United BioSource Corporation’s (UBC’s) new office in Tokyo, Japan, is the company’s first office in that country and in all of Asia-Pacific.
The contract research organization (CRO), which has 21 offices worldwide, has conducted work in all of Asia-Pacific but did not have a legal entity there until now. UBC CEO Ethan Leder said the Japan office will have a staff of 12 by the end of this year, with almost all of those new to UBC. These employees will support UBC’s investigator training and certification services as well as ongoing clinical research monitoring in the region. UBC has 1,450 employees worldwide.
The company has hired Kumpei Kobayashi as country manager. Kobayashi began his career as a research scientist and most recently managed operations for i3 Japan. In addition to managing the Japanese office, he will focus on expanding UBC’s operations in Japan.
The Asia-Pacific region, especially Japan, has grown increasingly important to UBC as both regional and worldwide clients have requested increased services there.
“We’ve been doing work for Japanese companies for a long time, and they’re some of our best customers—in both the rest of world and in Japan,” Leder said. “We felt it was important—not just with those Japanese companies but with some of the other ex-Japan companies that are developing drugs and marketing drugs in-country—to be on the ground.”
Whereas many CROs have opened offices in other Asia-Pacific countries where there is a large potential patient population, UBC does not rely heavily on patient recruitment because the company focuses on late-stage projects that already have enrolled patients.
“Right now, Japan is the most logical place for us to set up our first Asia-Pacific office because it has a robust pharmaceutical community that we currently support and have for years, both in the states, in Europe and in Japan. We think we can build off of that Asia-Pacific location, and, if need be, look at other segments of that region for offices,” Leder said.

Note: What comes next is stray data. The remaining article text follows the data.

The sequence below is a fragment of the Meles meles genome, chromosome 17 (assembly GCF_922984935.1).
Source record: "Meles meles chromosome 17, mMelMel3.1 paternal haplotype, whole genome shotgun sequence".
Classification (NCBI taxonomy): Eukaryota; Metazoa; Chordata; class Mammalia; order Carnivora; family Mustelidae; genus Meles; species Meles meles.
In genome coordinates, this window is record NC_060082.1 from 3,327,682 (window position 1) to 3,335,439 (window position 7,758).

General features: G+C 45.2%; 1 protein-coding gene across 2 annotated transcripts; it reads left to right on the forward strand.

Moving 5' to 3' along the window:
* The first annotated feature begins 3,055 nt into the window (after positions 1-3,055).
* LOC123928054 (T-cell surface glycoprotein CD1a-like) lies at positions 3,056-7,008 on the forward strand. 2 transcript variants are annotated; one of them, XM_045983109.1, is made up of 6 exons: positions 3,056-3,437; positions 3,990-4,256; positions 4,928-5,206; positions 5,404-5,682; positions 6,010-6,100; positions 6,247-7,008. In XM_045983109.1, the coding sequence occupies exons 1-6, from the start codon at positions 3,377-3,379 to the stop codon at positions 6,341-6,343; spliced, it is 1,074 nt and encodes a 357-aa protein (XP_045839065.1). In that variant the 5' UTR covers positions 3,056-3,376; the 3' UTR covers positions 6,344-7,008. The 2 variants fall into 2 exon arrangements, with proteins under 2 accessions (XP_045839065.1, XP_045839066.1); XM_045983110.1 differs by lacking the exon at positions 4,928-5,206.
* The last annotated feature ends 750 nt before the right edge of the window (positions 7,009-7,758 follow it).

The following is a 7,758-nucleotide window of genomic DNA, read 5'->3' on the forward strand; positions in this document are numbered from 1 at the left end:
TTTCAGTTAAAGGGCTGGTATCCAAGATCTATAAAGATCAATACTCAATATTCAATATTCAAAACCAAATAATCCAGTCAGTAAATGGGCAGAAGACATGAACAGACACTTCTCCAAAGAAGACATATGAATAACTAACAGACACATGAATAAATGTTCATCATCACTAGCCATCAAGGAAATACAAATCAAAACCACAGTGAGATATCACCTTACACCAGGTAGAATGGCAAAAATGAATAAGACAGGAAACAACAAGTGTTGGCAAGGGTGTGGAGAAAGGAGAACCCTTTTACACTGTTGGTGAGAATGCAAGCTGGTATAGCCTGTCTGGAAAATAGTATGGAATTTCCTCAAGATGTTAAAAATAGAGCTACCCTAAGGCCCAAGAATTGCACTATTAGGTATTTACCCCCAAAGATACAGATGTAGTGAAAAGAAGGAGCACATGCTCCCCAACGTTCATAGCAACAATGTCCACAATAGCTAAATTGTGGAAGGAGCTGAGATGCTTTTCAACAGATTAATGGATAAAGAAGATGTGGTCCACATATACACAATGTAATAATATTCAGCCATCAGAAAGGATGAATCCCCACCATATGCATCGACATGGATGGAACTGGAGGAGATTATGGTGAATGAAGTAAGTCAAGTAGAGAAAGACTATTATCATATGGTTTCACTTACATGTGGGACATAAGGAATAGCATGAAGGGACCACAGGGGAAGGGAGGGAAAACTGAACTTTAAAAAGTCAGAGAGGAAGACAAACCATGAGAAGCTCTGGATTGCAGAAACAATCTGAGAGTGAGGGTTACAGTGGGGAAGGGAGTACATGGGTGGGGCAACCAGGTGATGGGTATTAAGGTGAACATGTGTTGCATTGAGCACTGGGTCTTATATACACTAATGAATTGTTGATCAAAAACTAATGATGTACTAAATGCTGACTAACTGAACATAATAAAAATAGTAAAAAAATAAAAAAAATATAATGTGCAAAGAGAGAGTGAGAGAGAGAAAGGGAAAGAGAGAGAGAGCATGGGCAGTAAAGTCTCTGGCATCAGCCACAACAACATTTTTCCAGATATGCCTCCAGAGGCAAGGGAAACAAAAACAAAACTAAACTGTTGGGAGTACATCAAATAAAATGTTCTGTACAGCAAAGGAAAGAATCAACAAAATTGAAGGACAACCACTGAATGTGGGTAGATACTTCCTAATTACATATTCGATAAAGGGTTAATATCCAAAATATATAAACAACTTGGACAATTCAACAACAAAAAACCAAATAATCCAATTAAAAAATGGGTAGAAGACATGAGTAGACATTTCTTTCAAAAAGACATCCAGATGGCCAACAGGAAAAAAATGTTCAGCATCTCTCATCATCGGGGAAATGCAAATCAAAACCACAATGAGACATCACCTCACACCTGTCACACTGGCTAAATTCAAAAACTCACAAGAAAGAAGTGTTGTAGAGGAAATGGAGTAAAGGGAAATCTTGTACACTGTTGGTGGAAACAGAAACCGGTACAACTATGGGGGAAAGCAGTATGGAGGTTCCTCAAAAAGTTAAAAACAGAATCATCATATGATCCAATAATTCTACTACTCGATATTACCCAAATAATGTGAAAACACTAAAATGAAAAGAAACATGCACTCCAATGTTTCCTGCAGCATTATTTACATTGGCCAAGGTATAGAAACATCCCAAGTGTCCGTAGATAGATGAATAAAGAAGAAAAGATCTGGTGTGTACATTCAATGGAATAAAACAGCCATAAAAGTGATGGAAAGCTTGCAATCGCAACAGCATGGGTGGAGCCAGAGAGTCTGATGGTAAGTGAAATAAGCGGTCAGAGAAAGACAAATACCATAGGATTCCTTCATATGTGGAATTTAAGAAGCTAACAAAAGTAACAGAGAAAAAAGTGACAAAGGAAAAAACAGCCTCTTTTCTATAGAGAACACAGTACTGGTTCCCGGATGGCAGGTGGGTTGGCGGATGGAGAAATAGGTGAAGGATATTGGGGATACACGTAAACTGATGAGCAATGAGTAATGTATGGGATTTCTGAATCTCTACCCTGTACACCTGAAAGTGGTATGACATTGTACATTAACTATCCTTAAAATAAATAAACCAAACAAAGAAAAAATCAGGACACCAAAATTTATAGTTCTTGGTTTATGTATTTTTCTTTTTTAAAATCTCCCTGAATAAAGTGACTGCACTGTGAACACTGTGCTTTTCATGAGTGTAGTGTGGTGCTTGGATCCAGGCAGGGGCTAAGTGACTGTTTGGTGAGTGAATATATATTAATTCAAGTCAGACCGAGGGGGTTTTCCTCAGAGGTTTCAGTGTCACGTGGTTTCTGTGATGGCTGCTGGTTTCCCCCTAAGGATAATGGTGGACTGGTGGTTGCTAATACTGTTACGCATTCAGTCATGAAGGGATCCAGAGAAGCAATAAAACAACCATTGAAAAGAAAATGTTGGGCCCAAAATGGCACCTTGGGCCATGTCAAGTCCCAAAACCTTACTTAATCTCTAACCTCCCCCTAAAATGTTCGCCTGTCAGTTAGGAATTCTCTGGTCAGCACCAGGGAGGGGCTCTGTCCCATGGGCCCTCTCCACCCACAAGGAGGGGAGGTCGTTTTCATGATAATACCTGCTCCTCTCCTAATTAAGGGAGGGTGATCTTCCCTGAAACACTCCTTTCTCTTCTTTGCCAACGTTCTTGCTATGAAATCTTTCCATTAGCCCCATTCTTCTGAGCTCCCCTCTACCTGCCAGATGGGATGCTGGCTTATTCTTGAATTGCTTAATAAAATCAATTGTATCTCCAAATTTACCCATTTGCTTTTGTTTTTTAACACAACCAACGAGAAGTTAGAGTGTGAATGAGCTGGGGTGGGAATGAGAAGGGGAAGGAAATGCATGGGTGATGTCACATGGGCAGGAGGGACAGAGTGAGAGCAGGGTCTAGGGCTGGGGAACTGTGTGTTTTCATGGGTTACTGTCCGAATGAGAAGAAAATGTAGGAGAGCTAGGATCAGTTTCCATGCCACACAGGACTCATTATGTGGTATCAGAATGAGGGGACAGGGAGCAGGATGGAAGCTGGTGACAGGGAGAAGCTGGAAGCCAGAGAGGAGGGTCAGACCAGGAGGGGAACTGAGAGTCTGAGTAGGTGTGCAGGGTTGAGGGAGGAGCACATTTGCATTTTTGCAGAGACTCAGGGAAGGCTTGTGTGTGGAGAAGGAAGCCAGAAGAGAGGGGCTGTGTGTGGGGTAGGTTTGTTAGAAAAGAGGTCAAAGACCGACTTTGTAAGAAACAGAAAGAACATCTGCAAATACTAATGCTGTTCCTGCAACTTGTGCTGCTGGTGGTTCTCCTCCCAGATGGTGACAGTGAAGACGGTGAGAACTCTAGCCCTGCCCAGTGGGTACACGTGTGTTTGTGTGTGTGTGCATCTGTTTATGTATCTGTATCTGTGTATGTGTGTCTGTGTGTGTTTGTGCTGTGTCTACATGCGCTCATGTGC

GlaxoSmithKline (GSK) highlighted Japan’s importance to the drug development industry in the company’s year-end earnings conference call last week. GSK CEO Andrew Witty told investors that he expects Japan to be “big business” for the company in the future.
UBC plans to aggressively grow its global footprint in 2010, Leder said, but where the company expands will depend on existing clients.
“Since inception, we’ve had $220 million in institutional blue-chip equity invested in our company. We’re a private company, so we’re exceedingly well capitalized. The purpose of that is to be able to do what makes sense, when it makes sense,” Leder said. “On the one hand, we’re not driven by quarterly expectations. On the other hand, we’re not under-capitalized. We’re well capitalized, so we can make the necessary investments in capital, resources and people. Our goal is to take our good clients and be able to service them.”
UBC acquired two companies in Europe last year, expanding both its services and service areas. Leder said the company will likely look at expanding more in central and western Europe in the coming months.
“It would not surprise me if we are as active [in 2010] as we were last year,” Leder said.